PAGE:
JACC sports new paint thanks to Anchorage graffiti artist

A woman enters the Juneau Arts & Culture Center on Wednesday, February 15, 2017. Will Kozloff's unfinished mural can be seen on the outside the JACC's exterior. The Anchorage artist was invited to Juneau to work on set pieces for the Goveror's Awards for the Arts in January. (Photo by Tripp J Crouse)
A woman enters the Juneau Arts & Culture Center in February. Will Kozloff’s unfinished mural can be seen on the outside the JACC’s exterior. The Anchorage artist was invited to Juneau to work on set pieces for the Governor’s Awards for the Arts in January. (Photo by Tripp J Crouse/KTOO)

Welcome to Curious Juneau, starring you and your questions. Every episode we’ll help you find an answer to your question. This episode we look into the street art mural on the JACC. You can listen to the full podcast here:

I see her sometimes in the morning while I’m walking to work. My commute-by-foot brings me down the steps along Fireweed Place, past Bullwinkle’s Pizza, and by Centennial Hall. And, then, I see her.

We lock eyes for a moment. She’s a 16-foot-tall mural next to the JACC’s entrance.

“Our Lady of Perpetual Evolution.”

In her current state, the mural is a portrait of a young woman wearing a black top. She has multi-color hair, and a detailed neckline that features triangles and small red circles. The words “Our Lady of Perpetual Evolution” are scrawled in a turquoise street tag across her right shoulder, with the word “perpetual” spilling over her flesh-toned chest. Most striking are the streaks of primary colors under her eyes, and her full red lips.

It caught Megan Ahleman’s eye, too. She was leaving Centennial Hall after an event when she saw it. (Megan Ahleman is married to a 360 North employee and occasionally works for us on television productions.)

“It looked like it was in the early phases, but it looked like there was a face coming to fruition,” she told Curious Juneau.

Anchorage artist Will Kozloff was chosen by the Alaska State Council of the Arts and the Alaska Humanities Forum to do the set pieces for the Governor’s Awards for the Arts in January.

Kozloff said the wall was the product of having idle time.

“I’m looking at my schedule and I found one weird, spare day in my schedule for the time I was in Juneau,” Kozloff said. “I was asking around for a wall to paint. … Nancy from the JACC, said, ‘We have a wall!'”

Will Kozloff pauses during a workshop with the Juneau Arts and Humanities Council. (Photo by Annie Bartholomew/KTOO)
Will Kozloff, 31, of Anchorage, pauses during a workshop with the Juneau Arts and Humanities Council. (Photo by Annie Bartholomew/KTOO)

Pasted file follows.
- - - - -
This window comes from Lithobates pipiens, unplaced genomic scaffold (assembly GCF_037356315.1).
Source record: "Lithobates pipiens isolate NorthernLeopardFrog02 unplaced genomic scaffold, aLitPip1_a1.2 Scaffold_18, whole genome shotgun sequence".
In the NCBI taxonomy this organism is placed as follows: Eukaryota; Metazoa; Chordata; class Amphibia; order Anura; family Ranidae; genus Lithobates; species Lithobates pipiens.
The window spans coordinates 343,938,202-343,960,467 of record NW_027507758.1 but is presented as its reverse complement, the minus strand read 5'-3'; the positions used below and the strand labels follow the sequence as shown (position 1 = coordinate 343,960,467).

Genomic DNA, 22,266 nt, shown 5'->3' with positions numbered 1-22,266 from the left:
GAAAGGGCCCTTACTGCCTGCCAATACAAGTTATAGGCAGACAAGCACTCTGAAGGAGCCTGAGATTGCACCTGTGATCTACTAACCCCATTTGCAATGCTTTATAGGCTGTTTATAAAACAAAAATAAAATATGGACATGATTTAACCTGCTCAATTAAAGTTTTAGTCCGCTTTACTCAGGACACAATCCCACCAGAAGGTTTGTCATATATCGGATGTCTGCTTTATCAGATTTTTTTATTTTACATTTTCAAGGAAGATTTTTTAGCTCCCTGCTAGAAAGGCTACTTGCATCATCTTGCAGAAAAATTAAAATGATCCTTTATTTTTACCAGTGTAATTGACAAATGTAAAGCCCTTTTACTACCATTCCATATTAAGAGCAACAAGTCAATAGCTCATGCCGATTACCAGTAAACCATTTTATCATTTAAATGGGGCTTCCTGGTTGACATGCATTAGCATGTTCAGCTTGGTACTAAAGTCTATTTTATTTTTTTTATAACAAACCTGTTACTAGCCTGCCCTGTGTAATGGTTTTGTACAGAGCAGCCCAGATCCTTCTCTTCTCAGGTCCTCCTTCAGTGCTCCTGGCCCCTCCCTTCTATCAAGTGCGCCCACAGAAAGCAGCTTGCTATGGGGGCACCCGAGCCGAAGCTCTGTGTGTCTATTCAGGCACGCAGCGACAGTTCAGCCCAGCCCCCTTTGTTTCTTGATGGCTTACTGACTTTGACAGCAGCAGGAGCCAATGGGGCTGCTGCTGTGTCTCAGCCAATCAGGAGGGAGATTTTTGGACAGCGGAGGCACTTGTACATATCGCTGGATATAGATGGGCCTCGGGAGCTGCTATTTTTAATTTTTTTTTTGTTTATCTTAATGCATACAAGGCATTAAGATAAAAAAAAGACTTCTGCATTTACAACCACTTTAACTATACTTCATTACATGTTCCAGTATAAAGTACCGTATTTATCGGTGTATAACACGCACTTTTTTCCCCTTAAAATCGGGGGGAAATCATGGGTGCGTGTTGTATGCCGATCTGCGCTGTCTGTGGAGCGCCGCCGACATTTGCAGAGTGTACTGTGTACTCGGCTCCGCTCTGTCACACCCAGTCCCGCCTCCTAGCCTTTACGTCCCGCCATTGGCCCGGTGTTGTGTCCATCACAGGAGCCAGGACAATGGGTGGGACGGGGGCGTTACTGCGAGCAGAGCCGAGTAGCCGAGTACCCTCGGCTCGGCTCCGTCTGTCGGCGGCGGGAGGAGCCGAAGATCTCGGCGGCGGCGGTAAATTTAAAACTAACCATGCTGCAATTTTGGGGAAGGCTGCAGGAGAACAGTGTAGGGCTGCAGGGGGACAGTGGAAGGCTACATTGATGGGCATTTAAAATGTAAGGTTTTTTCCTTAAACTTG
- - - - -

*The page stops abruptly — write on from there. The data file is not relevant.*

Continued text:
So the 31-year-old began work on the mural that caught Ahleman’s eye.

Kozloff doesn’t usually sketch his work out before hand. Sometimes, like in this case, he uses pictures of friends as a creative jumping off point.

“For this one though, I drew up a general idea of what I was going to be doing, and then just kind of like diverted a little bit from there, but still kind of stuck with where I was going.

Kozloff wasn’t prepared for the elements when he began painting in Juneau, he said.

“This is my first time actually being in Juneau before, so I enjoy you guys’ warm weather but I was not prepared for the dampness that is just everything. … So I was like ‘OK this might take longer than just one day.'”

Kozloff is able to travel with his spray paint caps, but he isn’t able to fly with aerosol cans. He has to buy his paint locally.

“The paints – there’s a difference between paint in Juneau, and paint in Anchorage, and paint in the Lower 48,” he said. “Lower 48, it’s all fancy, laser beam paint, you know, that … it handles, like, the pigments even out by themselves. In Anchorage we have decent paint, not perfect.”

“Going to Juneau, it was just me hitting up Fred Meyer and just scooping up a bunch of $3 and $4 cans and going out and doing two or three layers to get the color and opacity that I was aiming for.”

A woman enters the Juneau Arts & Culture Center on Wednesday, February 15, 2017. Will Kozloff's unfinished mural can be seen on the outside the JACC's exterior. The Anchorage artist was invited to Juneau to work on set pieces for the Goveror's Awards for the Arts in January. (Photo by Tripp J Crouse/KTOO)
Detail of Will Kozloff’s unfinished mural on the JACC’s exterior. (Photo by Tripp J Crouse/KTOO)

He has spent eight years working on his art.

Kozloff has made his living off his painting for the last eight months. Graffiti is his primary medium.

“It’s the only one I know: I can’t draw, I can’t paint,” he said. “It’s partially ’cause I have some red-green color blind issues so a lot of the things like mixing colors just doesn’t work out for me.” 

“Mostly with spray paint it’s all single color, so you’re working with a limited palette and the name of the color is usually on it,” Kozloff said. “There’s a couple of blacks that look blue to me, or whatever. So, I’m just trusting the can.”

But sometimes, particularly when he’s closer to home, Kozloff has some help.

“My 3-year-old, he’s not color blind so I’d have him, and he rolls with me for almost all my gigs, except for the Juneau one: He’s my color guy,” Kozloff said. “I’m like, ‘Is this yellow or is this brown?’ So I let him take care of all the color differentiation.”

Kozloff says he plans to spend about a week in Juneau sometime after April to finish the JACC piece, and possibly work on some other walls as well.

“I actually have to go back and finish it up and maybe expand a bit, because for some reason I thought I could get a 16-foot painting done in one day,” he said

See photos from the Kozloff’s workshop:

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